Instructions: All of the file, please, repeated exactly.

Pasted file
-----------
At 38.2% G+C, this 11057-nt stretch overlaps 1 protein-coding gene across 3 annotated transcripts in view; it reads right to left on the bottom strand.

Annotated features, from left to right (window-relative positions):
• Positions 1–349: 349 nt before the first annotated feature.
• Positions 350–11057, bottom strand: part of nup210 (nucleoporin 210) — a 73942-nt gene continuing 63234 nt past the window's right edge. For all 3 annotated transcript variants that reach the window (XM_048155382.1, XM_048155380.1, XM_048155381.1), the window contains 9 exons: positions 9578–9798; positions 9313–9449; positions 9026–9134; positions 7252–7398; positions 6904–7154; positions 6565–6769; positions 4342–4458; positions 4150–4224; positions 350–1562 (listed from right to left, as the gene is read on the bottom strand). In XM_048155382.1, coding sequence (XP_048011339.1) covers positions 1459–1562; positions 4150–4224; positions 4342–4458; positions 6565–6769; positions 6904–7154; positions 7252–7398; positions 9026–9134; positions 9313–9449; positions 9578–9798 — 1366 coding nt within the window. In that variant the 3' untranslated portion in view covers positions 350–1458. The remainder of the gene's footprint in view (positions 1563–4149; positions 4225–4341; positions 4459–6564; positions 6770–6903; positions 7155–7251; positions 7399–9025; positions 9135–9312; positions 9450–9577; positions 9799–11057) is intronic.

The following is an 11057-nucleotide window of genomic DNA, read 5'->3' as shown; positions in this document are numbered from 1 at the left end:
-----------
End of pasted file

At 38.2% G+C, this 11057-nt stretch overlaps 1 protein-coding gene across 3 annotated transcripts in view; it reads right to left on the bottom strand.

Annotated features, from left to right (window-relative positions):
• Positions 1–349: 349 nt before the first annotated feature.
• Positions 350–11057, bottom strand: part of nup210 (nucleoporin 210) — a 73942-nt gene continuing 63234 nt past the window's right edge. For all 3 annotated transcript variants that reach the window (XM_048155382.1, XM_048155380.1, XM_048155381.1), the window contains 9 exons: positions 9578–9798; positions 9313–9449; positions 9026–9134; positions 7252–7398; positions 6904–7154; positions 6565–6769; positions 4342–4458; positions 4150–4224; positions 350–1562 (listed from right to left, as the gene is read on the bottom strand). In XM_048155382.1, coding sequence (XP_048011339.1) covers positions 1459–1562; positions 4150–4224; positions 4342–4458; positions 6565–6769; positions 6904–7154; positions 7252–7398; positions 9026–9134; positions 9313–9449; positions 9578–9798 — 1366 coding nt within the window. In that variant the 3' untranslated portion in view covers positions 350–1458. The remainder of the gene's footprint in view (positions 1563–4149; positions 4225–4341; positions 4459–6564; positions 6770–6903; positions 7155–7251; positions 7399–9025; positions 9135–9312; positions 9450–9577; positions 9799–11057) is intronic.

The following is an 11057-nucleotide window of genomic DNA, read 5'->3' as shown; positions in this document are numbered from 1 at the left end: